-The ministry of angels. Acts vii. 53. Hebr. ii. 2. They attended God on Sinai, as his servants.- ·By the hand of a mediator. Of Moses, who was the mediator between God and Israel, on the giving of the law.
20. Now a mediator, &c. A mediator supposes more parties than one; and of these parties the unchangeable God is one. As this verse thus explained, seems to have scarcely any bearing on the subject, I agree with Michaelis and others, in considering it a marginal gloss. I have included it in brackets.
Believers not under the law;
free, there is neither male nor female: for ye 29 are all one in Christ Jesus. And if ye be Christ's, then are ye the seed of Abraham, and heirs according to the promise.
A. D. 59. Christ having come we are no longer under the law; he illustrates the nature of the two dispensations, the law and the gospel.
Now I say that the heir, as long as he is a child, differeth in nothing from a servant, 2 though he be master of all; But is under tutors and guardians until the time appointed 3 by the father. Even so we, when we were children, were in servitude under the elements 4 of the world: But when the fulness of the time was come, God sent forth his Son, 5 made of a woman, made under the law, To redeem those that were under the law, that we might receive the adoption of sons.
REFLECTIONS UPON CHAPTER III. 1. It should be matter of unfeigned thankfulness, that Christ has been so evidently set forth among us as crucified. He is thus exhibited in the Holy Scriptures and in the ministry of the blessed gospel. Let us make this object familiar to our view and to our hearts: and may we ever feel its powerful and sacred influence to engage us to "obey the truth." guard against the insinuating poison of error, lest after having begun in the Spirit, we should seek to be made perfect by the flesh; and thus by forsaking the true principles of the gospel, foolishly seek to the law for relief. How weak must it be to expect that law to justify us which we have so long and so often transgressed. Rather let us, like Abraham, believe in God, and trust in Jesus, that we may obtain that righteousness which it is impossible to attain by any works of the law. To entitle us to the character of God's children, and to be interested in the blessing of Abraham, we must have like faith with him. Then shall we be freed from the curse of the law, by the blood of Christ; and being pardoned and accounted righteous, we shall be accepted unto eternal life.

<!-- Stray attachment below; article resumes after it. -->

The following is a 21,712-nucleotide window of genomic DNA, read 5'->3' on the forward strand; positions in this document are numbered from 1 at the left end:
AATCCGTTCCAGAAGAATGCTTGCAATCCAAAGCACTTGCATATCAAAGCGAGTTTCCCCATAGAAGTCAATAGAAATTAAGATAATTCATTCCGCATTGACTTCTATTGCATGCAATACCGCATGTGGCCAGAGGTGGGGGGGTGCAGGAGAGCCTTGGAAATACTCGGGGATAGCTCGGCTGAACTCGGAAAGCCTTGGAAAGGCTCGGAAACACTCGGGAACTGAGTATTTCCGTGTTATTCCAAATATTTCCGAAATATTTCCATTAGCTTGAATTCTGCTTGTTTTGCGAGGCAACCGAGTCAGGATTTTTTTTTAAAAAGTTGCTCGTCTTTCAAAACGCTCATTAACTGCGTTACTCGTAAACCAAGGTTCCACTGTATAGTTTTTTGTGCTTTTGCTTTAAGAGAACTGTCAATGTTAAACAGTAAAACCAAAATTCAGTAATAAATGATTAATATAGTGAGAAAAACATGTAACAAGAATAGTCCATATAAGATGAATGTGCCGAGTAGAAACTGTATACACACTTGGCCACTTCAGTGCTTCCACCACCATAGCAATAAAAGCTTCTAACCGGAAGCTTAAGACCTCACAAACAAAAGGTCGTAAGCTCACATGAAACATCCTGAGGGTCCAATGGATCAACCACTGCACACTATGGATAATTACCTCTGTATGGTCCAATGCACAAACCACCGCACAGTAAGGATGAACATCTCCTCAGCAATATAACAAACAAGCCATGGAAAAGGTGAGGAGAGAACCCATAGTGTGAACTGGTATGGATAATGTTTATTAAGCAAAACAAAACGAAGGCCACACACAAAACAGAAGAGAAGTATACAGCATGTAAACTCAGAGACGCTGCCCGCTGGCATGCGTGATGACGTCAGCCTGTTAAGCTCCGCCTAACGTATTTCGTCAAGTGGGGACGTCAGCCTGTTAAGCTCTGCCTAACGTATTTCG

but are adopted in Christ.
And because ye are sons, God hath sent 6 forth the Spirit of his Son into your hearts, crying, "Abba," that is, Father. Wherefore thou 7 art no more a servant, but a son; and if a son, then an heir of God through Christ. At that 8 time however, when ye knew not God, ye served those who by nature are not gods. But 9 now, after ye have known God, or rather have been known by God, how turn ye again to the weak, and beggarly elements, to which ye desire again to be in servitude? Ye observe 10 days, and months, and times, and years. I fear 11 concerning you, lest I have bestowed on you labour in vain.
CHAP. IV. 1-5. The heir, &c. While a person is under age, he is in subjection, according to the general custom of mankind; and it is only when he has arrived at a full age, that he becomes invested with all his rights. So the church of God, under the law, when its members were but children, was in a state of servitude and subjection to a ritual law, a system of ceremonial observances, the elements of the world. See Gal. ii. 8, 20 Hebr. ix. l. -Fullness of time. The time appointed of the Father.——— Made under the law. To every part of which he was obedient, and even submitted to its
Brethren, I beseech you, be as I am; for 12 I am as ye were; ye have not wronged me in any thing. in any thing. Ye know that in weakness of 13 the flesh I preached the gospel to you at first. And my trial which was in my flesh ye did 14
2. We learn how much more excellent the gospel is than the law, and that its blessings and privileges extend to all believers. Let us then give up all expectations of life by any law, since even that of Moses could not give it, and look for glory, honour, and immortality, by the gospel, which exhibits Christ to us as the seed promised to Abra hamn, in whom all the promises centre. To him let us look as the mediator of a better covenant than that made with Israel at Sinai. And as the law was given not to disannul the covenant of promise, but to be subservient to it, and to be a guide to bring us to Christ, let us embrace him as our great deliverer, in whom alone we can have righteousness and strength. righteousness and strength. Let us then study the law, and use it lawfully, not as the foundation of hope; but as designed to convince us of our sin, and thus show us our need of the Saviour. And if by faith we put on Christ, then we are no longer under a guide or school-master; but share in the blessings, freedom, and joy of Christ, in whom all distinction of Jew and Gentile, male or female, is done away, and a happy society formed, and united, and animated by one faith, and by one spirit.
To redeem us, &c. From its curse and from its burdensome rites and ceremonies, that we who believe in him might receive the adoption of sons, enjoying the rights of sons come to age.